Thus, one is led to the conclusion that if it might be occasionally good to be a slave, it might well be even better to be a “mere automata.” I’m sure both Feser and the Slaves of the Immaculate Heart would say it’s very different to be a slave to God than anything or anyone else. But it’s not clear why this is the case, which means it’s not clear as to why free will is necessarily a good. Why, precisely, would God want slaves rather than puppets? If freedom is expendable, and worth giving up to become a slave to Mary, why is free will any less expendable? Why would Christ, or God, or Mary be displeased about having puppets/automata rather than slaves? And, given the terrible consequences of free will (eternal hellfire), why would it not have been better for God to simply do away with free will altogether? Why should He not have created a universe full of puppets capable of doing nothing but worshipping Him? To answer this question, Feser will have to explain why free will (not being a puppet) is inherently and inalienably good, while freedom (not being a slave) is rather more negotiable. It may not be an impossible task, but considering how closely related freedom and free will seem to be, I think it’s quite a difficult one.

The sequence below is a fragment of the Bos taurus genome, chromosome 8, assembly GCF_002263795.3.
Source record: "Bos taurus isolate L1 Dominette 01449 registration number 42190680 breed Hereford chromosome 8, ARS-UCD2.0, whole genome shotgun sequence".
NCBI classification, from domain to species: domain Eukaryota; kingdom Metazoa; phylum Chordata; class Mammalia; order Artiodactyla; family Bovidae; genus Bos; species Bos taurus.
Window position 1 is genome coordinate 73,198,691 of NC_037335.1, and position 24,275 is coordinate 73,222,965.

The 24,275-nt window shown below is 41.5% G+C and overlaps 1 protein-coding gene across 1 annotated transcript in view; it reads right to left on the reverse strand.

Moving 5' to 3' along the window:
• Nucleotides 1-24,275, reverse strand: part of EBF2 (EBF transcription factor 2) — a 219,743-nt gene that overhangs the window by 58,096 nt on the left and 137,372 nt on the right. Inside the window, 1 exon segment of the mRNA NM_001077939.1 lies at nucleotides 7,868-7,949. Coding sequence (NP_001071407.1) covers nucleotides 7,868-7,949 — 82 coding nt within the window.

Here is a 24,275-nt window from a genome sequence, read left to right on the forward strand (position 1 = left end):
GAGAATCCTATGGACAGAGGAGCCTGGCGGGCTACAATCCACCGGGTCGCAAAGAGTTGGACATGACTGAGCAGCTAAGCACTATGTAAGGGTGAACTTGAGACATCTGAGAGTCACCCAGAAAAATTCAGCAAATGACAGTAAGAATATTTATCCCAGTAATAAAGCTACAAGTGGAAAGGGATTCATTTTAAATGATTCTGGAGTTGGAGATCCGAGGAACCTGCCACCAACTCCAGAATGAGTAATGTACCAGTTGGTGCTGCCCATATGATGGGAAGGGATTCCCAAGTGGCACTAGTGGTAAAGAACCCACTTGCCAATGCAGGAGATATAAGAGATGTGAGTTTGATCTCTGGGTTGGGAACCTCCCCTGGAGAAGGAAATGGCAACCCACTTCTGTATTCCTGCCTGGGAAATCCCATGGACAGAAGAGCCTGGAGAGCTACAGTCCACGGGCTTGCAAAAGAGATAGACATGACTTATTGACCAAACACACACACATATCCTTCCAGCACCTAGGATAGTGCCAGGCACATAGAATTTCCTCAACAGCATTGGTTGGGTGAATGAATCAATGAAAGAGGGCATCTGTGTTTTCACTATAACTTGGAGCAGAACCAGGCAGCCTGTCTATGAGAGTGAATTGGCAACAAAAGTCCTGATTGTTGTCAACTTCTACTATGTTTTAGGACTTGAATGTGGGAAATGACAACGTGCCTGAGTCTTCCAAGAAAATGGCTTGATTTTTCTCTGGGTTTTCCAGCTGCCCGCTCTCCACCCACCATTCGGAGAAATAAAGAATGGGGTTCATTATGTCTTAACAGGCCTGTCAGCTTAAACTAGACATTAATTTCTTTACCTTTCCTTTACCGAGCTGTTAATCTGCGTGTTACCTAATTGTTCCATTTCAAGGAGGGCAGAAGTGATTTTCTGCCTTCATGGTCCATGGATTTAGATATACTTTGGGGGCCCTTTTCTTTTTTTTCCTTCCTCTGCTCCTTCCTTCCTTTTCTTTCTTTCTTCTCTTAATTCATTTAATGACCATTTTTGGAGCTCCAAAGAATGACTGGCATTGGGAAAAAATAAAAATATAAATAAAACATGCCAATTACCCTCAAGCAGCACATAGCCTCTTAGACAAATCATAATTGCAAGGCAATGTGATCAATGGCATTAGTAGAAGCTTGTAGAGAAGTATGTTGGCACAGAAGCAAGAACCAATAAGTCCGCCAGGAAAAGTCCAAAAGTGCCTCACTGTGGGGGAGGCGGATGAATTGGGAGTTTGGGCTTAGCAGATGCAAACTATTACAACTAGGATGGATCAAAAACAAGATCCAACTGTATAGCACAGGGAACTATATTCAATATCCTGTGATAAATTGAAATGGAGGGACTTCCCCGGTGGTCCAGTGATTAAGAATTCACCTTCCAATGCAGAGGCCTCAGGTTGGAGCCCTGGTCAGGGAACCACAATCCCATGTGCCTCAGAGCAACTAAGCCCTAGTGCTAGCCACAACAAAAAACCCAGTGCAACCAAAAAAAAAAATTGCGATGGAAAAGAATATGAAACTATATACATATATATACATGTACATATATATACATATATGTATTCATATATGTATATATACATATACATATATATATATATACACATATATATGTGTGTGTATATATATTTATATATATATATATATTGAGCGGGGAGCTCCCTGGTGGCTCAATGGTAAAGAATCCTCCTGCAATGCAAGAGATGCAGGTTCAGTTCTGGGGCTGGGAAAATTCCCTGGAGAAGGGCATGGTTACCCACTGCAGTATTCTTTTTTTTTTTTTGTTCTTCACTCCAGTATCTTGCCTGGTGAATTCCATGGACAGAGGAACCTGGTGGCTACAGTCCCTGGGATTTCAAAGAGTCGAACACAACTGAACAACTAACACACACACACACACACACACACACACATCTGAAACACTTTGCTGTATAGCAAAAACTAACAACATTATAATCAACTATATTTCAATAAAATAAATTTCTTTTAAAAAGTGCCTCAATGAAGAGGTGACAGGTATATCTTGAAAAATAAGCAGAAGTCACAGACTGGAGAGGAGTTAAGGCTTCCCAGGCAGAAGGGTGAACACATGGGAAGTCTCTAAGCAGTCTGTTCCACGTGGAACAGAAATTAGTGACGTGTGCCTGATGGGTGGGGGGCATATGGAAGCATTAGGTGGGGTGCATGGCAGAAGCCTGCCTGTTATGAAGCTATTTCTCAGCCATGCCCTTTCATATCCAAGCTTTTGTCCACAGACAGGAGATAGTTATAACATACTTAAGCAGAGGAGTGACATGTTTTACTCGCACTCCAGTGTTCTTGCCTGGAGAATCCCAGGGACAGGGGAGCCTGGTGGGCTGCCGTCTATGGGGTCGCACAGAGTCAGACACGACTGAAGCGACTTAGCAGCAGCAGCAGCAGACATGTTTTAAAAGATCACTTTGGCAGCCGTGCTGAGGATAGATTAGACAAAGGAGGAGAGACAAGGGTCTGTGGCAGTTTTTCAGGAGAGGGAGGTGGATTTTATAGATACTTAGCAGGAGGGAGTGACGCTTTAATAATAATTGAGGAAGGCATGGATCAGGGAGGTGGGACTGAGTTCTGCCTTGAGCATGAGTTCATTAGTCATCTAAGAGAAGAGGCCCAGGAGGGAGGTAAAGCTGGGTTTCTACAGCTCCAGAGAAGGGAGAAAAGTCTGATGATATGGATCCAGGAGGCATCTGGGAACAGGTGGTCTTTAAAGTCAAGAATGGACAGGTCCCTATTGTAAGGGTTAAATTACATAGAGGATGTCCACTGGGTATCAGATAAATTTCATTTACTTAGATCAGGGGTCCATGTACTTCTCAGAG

Not the headiest entry I’ve ever written, but just a bit of food for thought this fine Thursday night. Maybe next time around I’ll do a longer post on  on freedom as criticized (admittedly obliquely) by Feser and one of his friends, Zippy Catholic. But for now, a more focused philosophical critique of an argument I saw in one of his published books will do.



  1. If freedom is defined by a range of possibilities, then why this range of possibilities (which includes the eternal punishment possibilities)?